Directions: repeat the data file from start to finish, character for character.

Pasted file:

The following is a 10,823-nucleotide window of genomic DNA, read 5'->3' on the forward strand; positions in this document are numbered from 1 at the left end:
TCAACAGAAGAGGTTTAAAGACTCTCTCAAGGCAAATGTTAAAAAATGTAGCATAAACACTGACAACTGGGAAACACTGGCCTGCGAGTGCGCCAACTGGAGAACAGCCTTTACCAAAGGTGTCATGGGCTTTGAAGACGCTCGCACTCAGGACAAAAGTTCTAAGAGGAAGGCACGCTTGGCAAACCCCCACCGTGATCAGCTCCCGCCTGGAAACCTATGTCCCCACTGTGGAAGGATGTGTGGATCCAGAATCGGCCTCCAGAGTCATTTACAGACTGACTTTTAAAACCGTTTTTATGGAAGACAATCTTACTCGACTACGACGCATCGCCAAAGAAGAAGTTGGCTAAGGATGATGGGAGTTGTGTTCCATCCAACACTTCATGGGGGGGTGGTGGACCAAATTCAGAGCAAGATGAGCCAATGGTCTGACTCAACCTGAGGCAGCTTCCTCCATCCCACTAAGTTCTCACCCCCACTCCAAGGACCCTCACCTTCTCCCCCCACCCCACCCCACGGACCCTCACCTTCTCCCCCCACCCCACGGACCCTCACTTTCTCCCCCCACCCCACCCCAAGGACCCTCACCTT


The following is a 10,823-nucleotide window of genomic DNA, read 5'->3' on the forward strand; positions in this document are numbered from 1 at the left end:
TCAACAGAAGAGGTTTAAAGACTCTCTCAAGGCAAATGTTAAAAAATGTAGCATAAACACTGACAACTGGGAAACACTGGCCTGCGAGTGCGCCAACTGGAGAACAGCCTTTACCAAAGGTGTCATGGGCTTTGAAGACGCTCGCACTCAGGACAAAAGTTCTAAGAGGAAGGCACGCTTGGCAAACCCCCACCGTGATCAGCTCCCGCCTGGAAACCTATGTCCCCACTGTGGAAGGATGTGTGGATCCAGAATCGGCCTCCAGAGTCATTTACAGACTGACTTTTAAAACCGTTTTTATGGAAGACAATCTTACTCGACTACGACGCATCGCCAAAGAAGAAGTTGGCTAAGGATGATGGGAGTTGTGTTCCATCCAACACTTCATGGGGGGGTGGTGGACCAAATTCAGAGCAAGATGAGCCAATGGTCTGACTCAACCTGAGGCAGCTTCCTCCATCCCACTAAGTTCTCACCCCCACTCCAAGGACCCTCACCTTCTCCCCCCACCCCACCCCACGGACCCTCACCTTCTCCCCCCACCCCACGGACCCTCACTTTCTCCCCCCACCCCACCCCAAGGACCCTCACCTT